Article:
28.The imperative for businesses to develop the digital skills of their employees is now a matter of survival. In order to maximise the opportunities that the digital economy presents, the Government should set out in its forthcoming Digital Strategy a plan for working with businesses to share best practice of, and scale up, existing business-led initiatives to upskill both employees and customers. These plans should include a framework through which the private sector could collaborate with communities and local authorities to raise digital skills in local SMEs and the wider community.

29.In its forthcoming Digital Strategy, the Government needs to establish an effective pipeline of individuals with specialist skills in data science, coding and a broader scientific workforce that is equipped with a firm grounding in mathematics, data analysis and computing. The Strategy should commit the Government to annual dynamic mapping of public sector and industry initiatives and public spending on digital skills against the economic demand for those skills. This would help it assess the effectiveness of measures that are already in place in addressing the digital skills crisis, and create a long term mechanism for investment in and adjustment of the Digital Strategy to maximise its effectiveness.

30.SMEs and start-ups are the wealth creators in the UK and should not be obstructed from hiring the talent they need to become more productive. The Government should review the qualifying requirements for the new IT roles added to the Tier 2 visa ‘shortage occupation list’, making it easier and more flexible for SMEs and start-ups to recruit top talent from outside the EU.

Digital Champions

31.Businesses not only need a digitally skilled workforce but also a digitally literate customer base. Some businesses have developed the concept of ‘digital champions’ to engage with communities by sharing the benefits of the internet with people who are ‘not online’. We heard from Barclays and Lloyds Banking Group about their respective initiatives. As part of its Helping Britain Prosper Plan, Lloyds intends to train 20,000 digital champions to help improve the digital skills and financial capability of its customers by 2017.65 The bank already has 11,000 digital champions and has partnered with the Tinder Foundation to provide access to a network of over 5,000 UK online centres.66

32.Barclays Bank have trained nearly 16,000 volunteers through its Digital Eagles initiative, operating in branches across the country.67 The aim is to help its customers, businesses and the public to understand the benefits of the internet and mobile apps.68 Working in partnership with Age UK and the NHS, it also offers ‘Tea and Teach’ sessions for the elderly and disabled, tackling issues such as fraud and scam awareness and booking and cancelling GP appointments.69 Barclays have also formed a partnership with the Department for Work and Pensions, where the Digital Eagles concept was replicated in Jobcentres and more widely across the Civil Service as part of a Digital Friends initiative.70 The goal is to increase the digital capability of DWP staff, to allow them to support their customers more effectively.71 Go ON UK’s Digital Skills Charter allows businesses to pledge their support to improve basic digital skills. A wide range of businesses have signed the charter, including the Post Office, NHS, Age UK, Shelter, EE and TalkTalk.72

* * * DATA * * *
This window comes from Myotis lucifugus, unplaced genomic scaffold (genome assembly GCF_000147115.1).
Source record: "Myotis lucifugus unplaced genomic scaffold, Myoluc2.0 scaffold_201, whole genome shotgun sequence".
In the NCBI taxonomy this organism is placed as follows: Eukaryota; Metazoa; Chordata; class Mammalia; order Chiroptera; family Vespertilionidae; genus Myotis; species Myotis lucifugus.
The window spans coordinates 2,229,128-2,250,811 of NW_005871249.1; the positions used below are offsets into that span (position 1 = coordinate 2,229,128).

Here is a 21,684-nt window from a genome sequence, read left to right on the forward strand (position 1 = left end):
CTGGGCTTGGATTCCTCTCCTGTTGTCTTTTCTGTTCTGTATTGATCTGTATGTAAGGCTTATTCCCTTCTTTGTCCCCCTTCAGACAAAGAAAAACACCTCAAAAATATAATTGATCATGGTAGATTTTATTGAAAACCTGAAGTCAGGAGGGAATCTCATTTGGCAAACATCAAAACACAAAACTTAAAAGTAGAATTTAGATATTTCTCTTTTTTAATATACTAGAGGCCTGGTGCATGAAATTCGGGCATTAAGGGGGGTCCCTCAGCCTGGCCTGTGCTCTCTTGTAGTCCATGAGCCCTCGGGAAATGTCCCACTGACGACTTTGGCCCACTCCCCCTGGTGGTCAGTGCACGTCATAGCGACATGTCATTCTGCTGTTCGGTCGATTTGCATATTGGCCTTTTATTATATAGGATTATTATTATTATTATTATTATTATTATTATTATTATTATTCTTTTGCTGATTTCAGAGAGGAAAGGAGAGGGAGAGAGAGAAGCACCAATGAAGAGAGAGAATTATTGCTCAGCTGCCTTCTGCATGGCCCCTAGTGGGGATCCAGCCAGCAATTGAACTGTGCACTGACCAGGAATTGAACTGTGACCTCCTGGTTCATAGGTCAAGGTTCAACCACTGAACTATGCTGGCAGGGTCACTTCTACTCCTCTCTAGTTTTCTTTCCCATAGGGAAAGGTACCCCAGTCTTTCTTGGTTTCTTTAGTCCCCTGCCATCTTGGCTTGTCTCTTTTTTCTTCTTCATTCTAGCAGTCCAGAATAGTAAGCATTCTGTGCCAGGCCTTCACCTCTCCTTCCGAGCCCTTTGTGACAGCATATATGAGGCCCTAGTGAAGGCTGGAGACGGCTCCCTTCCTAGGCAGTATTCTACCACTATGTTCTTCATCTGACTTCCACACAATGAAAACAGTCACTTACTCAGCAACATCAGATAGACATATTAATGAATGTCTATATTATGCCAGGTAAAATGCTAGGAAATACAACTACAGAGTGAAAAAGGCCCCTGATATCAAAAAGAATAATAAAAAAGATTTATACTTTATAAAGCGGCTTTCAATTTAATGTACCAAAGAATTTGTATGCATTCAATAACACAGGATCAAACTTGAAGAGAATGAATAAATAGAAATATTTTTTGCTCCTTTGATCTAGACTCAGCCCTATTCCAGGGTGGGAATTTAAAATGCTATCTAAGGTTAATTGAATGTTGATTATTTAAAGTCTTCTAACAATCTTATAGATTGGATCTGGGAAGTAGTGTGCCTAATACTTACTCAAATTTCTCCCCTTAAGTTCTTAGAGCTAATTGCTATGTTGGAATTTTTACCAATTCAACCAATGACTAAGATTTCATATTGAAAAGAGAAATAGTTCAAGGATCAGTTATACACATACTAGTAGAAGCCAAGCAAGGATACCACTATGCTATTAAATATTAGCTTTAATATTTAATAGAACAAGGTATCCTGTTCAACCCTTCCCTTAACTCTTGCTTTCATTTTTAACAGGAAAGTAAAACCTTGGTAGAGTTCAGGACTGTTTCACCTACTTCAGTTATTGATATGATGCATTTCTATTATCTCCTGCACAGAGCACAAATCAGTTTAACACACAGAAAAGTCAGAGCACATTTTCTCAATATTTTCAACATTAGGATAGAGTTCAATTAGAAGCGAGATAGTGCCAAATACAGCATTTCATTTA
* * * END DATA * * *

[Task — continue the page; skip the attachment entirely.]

33.Digital Champions are a useful lever to engage with those who are hardest to reach—those with low digital skills which makes them more receptive to face-to-face support. The Government should step up its Digital Friends initiatives to go beyond its cross-government approach by extending it widely across the public sector.

34.Businesses’ ability to deploy a workforce with the required digital skills depends in part on a pipeline of graduates and apprentices with suitable skills, as we discuss below.

Meeting industry needs: higher education

35.Computer science skills are vital to the UK’s economy across the full range of business and industry. However, many young people are leaving education without the skills that employers are looking for and are unable to progress within the labour market.73 According to the Destination Leavers from Higher Education survey for 2014–15, computer science graduates have one of the highest unemployment rates of any degree subject.74 Figures from the National Centre for Universities and Business indicate that 13% of computer science students are still unemployed six months after graduating, compared with an average of 8% across all subjects.75